Skip to main content
Do you take former employees back?

We spend so much time discussing retention, and not nearly enough time with the people we want to retain or those we want to return.
There are companies who have a policy not to re-employ.
There are also companies who have alumni strategies where they continue to engage with former employees with the clear objective of re-engagement.   These strategies usually sit at executive level and tend to focus on high level talent.
It has always surprised me that companies won’t re-employ, when I hear senior execs say that “you can’t go back” – once people have moved on, taking them back cannot be a good decision.
I disagree.  
First of all, when you find people who add value and fit your culture, they are gifts that don’t go into the re-gifting cupboard!
It is a reality that people starting their careers are advised to try different opportunities.  If you hire young people, they will move on.   Your investment in their training will be an advantage to their new company.
But what an advantage to you if they continue to grow and develop and then return to your business.
Social networking has made keeping relationships so much easier.
It is also a great idea to have company sponsored former employee functions.  They can be annual, or every second year, and attended by all levels of current and former employees.
Creating a positive relationship should keep your business opportunities top of mind with former staff, as well as give the correct impression that the door is open.
My communications manager, Clara Namnick, calls them boomerang employees and has commented that high performing returning employees are a morale booster for incumbent staff:
  • Re-inforces that the incumbents are right to stay
  • Reduces training time
Like people who are emigrating, resignees spend a lot of time justifying the reasons for leaving, sometimes correctly!   This can be hugely negative, and is the reason why many companies allow short termination periods.   The boomerangs offset this very effectively.
Offering to continue to mentor former employees is also effective, as is keeping an eye on their careers as a sponsor.
It might not always pay off in returns, but there are so many positives in keeping strong ties with ex employees that building it formally into the company culture and strategic intent makes a lot of sense.
 Links, References and Notes
Note
Thank you for reading Teryl@Work.   Should you wish to use any of the material, please acknowledge this blog as the source.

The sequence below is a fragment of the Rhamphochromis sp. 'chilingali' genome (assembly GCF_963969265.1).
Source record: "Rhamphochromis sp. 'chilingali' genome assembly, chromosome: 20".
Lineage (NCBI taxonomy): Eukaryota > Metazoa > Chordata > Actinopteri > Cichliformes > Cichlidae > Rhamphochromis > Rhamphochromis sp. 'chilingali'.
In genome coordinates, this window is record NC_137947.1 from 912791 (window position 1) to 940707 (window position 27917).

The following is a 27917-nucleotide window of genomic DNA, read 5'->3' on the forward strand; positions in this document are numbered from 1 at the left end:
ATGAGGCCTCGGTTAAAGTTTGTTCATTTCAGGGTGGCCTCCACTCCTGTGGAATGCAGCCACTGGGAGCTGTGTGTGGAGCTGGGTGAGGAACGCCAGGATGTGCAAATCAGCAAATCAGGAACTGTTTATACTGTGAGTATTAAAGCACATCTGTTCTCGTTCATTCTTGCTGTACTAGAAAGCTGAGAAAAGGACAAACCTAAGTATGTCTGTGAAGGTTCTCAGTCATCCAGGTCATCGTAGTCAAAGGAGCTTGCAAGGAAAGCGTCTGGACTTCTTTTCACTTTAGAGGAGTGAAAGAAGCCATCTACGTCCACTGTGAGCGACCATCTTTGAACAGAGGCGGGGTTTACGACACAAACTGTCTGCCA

email:      tschroenn@accsys.co.za
twitter:   @TerylSchroenn

Popular posts from this blog

3 things to do BEFORE you resign

or sign a new contract…
1.Confirm your notice period ·A lot of companies allow 30 days from date of resignation, but many ask for a calendar month
2.Check your restraints ·If you are joining a competitor ·If you are joining a client
3.Find out when your last payment will be transferred ·Companies have been burned by paying over on the 25th, and people not returning, so they may delay payment transfer until the last official working day, or even the first day of the following month.  You may need to make special arrangements regarding debit orders ….
Both your current company and your new one deserve to be fairly treated.   Knowledge of the policies makes this possible.
Even if the policies don’t make sense to you, you agreed to them when you signed your contract.
HR managers will tell you how many great working relationships are damaged because people don’t follow policy when resigning. It’s worth taking the time for many good reasons.  Building a solid career can depend just as much on how you …

Favourite Words

Shambolic – it simply sounds better to me than chaotic.. Do lots of people have favourite words or just a few of us nerds? As everybody is starting to think holidays (or maybe you prefer to vacation), it seemed a good time for a different type of blog. Have you noticed how many words with pleasant associations sound more attractive than those that describe the negative. Watching a TV quiz show the other night made me wonder. The contestant hated bulbous and gusset! There have always been some words that appeal to me, triskaidekaphobia being one. I now know that I had the meaning wrong! I thought it meant fear of Friday the 13th, but it is simply a fear of the number 13, so how does paraskevidekatriaphobia grab you? That is the real word for fear of Friday the 13th. Love it! Now I prefer rural to bucolic, but Robert Beard (see below) selected the latter as one of his favourites. Effervescent is a gorgeous word, so descriptive and onomatopoeic while ethereal makes me think of gossamer and fairie…

Resignation - keep building relationships

Resignation – avoid burning those bridges It has been a great pleasure working with a colleague like you. Now, you are off to your next big challenge! Good luck and farewell!
Isn’t that what we all want to hear when we leave?  We were appreciated and we will be missed.
The need for all parties to maintain professional conduct in the event of resignation is critical, particularly now when we are working within an unsettled socio-economic climate. Employees should avoid damaging relationships, and employers need to adopt a neutral approach and ensure that there are policies and processes that enable the separation to be objectively handled.  For example: ·A formal resignation letter is required·A formal acceptance of resignation is issued confirming any special conditions·An exit interview takes place·Handovers are planned and executed
Our HR team advise those who resign their position to adhere to a few golden rules. Failure to do so could harm whatever bonds have been formed at the workpla…